New Delhi, Dec. 26: India and the US today agreed not to hand over each other’s citizens to a third country for trial on human rights violation and other war crimes in a clear attempt to protect their soldiers deployed in different parts of the world as peacekeepers.
The move also indicates the two countries’ doubts over the fairness of the International Criminal Court (ICC). India is not a signatory to the international court. But the US, which had initially signed the ICC statute, withdrew within weeks fearing that its citizens would not get a fair trial.
However, the trigger for the deal seems to have been fears that some US soldiers deployed in Somalia as peacekeepers may be charged with human rights violation and war crimes. India, the biggest contributor to the UN peacekeeping efforts, feels that its soldiers, too, should be provided the protection the US is preparing to give to its own armed forces.
An agreement was signed this morning between foreign secretary Kanwal Sibal and US ambassador Robert Blackwill that neither country will hand over their nationals to a third country for trial on charges of human rights violation and war crimes.
The agreement stipulates that the two countries will not “knowingly facilitate, consent or cooperate with any third party or country for extradition, surrender or transfer of each other’s national to any international tribunal”.
The extradition of their national to a third country cannot take place without prior consent of the two sides. Such a request can only be considered if the two sides are otherwise obligated to do so by an international agreement to which they are parties.
Foreign ministry spokesman Navtej Sarna said: “As strong and vibrant democracies, both India and the US share concerns about possible conflicts between robust national judicial processes and international tribunals as also the impact of such tribunals on national sovereignty.”
Shortly after signing the agreement in Hyderabad House, Blackwill said: “India and the US share the strongest possible commitment to bringing to justice those who commit war crimes, crimes against humanity and genocide.” He quickly added: “We are concerned about the International Criminal Court treaty with respect to the adequacy of checks and balances, the impact of the treaty on national sovereignty and the potential for conflict with the UN charter.”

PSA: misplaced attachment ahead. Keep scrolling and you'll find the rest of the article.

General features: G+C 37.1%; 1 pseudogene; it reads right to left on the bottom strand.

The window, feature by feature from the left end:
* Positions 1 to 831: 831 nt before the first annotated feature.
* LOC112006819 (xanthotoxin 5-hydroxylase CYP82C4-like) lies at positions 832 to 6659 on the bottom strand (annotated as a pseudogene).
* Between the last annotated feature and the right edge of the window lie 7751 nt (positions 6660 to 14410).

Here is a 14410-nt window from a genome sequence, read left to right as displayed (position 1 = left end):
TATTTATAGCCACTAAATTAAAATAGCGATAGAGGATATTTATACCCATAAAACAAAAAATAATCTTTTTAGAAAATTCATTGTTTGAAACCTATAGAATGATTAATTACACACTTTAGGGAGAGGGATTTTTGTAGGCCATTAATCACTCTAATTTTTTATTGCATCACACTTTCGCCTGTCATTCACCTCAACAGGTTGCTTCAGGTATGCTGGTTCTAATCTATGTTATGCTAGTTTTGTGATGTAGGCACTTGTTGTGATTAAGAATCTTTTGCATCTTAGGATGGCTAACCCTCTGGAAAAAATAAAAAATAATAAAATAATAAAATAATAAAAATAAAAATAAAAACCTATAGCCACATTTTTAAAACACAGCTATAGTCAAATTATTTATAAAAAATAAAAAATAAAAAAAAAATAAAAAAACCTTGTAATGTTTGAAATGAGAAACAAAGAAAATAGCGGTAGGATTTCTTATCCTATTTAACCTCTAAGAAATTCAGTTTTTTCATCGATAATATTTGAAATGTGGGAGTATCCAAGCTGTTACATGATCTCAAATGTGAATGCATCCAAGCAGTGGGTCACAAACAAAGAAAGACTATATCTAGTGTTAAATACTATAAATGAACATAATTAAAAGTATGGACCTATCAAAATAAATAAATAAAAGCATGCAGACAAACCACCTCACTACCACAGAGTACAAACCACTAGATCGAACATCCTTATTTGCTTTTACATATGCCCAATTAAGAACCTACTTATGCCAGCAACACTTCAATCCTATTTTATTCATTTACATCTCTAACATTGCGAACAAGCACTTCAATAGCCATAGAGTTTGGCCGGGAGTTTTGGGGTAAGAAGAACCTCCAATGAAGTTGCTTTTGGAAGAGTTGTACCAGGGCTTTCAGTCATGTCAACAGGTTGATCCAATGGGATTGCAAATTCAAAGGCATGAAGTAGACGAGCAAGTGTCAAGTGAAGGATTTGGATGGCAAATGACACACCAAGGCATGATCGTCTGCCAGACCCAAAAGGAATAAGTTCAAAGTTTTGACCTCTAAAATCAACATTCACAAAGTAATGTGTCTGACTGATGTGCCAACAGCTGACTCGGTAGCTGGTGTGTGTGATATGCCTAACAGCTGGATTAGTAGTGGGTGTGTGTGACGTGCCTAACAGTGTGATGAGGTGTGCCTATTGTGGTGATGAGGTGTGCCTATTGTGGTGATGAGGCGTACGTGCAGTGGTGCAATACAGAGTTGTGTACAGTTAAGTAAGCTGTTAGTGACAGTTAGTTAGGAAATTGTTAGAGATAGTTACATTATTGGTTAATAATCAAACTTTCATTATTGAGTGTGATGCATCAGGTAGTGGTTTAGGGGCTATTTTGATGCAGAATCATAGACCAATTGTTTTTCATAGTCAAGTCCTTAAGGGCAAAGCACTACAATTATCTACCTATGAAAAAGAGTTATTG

The agreement was described by both sides as “emblematic” of the strides that continue to be made in transforming Indo-US relations. The US ambassador said: “Both governments look forward to working in close cooperation on such significant issues in the future.”
In the past, India has had to defend several cases brought against it at the International Court of Justice in The Hague. The latest was in 1999, when Pakistan dragged it to the court after the shooting of the Atlantis aircraft. But Delhi has so far not moved the court against any country.
One of India’s major grouses against the ICC was its failure to incorporate any provision to include cases relating to terrorism. “The ICC statute failed to provide flexibility in the nature of the jurisdiction that it defined for itself. It also blurred the distinction between customary law and treaty obligations in respect of the definition of internal conflict and crimes against humanity,” said Sarna.
But a main reason for today’s agreement was that India wants its peacekeepers doing duty in different parts of the world to feel confident that in an adverse situation, the government will rally behind them.
Proliferation of missile systems in many countries, including North Korea, will figure in talks on missile defence between Indian and US officials in Washington on January 15 and 16, official sources said today.
The Indian delegation will be led by Sheelkant Sharma, joint secretary, disarmament, in the external affairs ministry.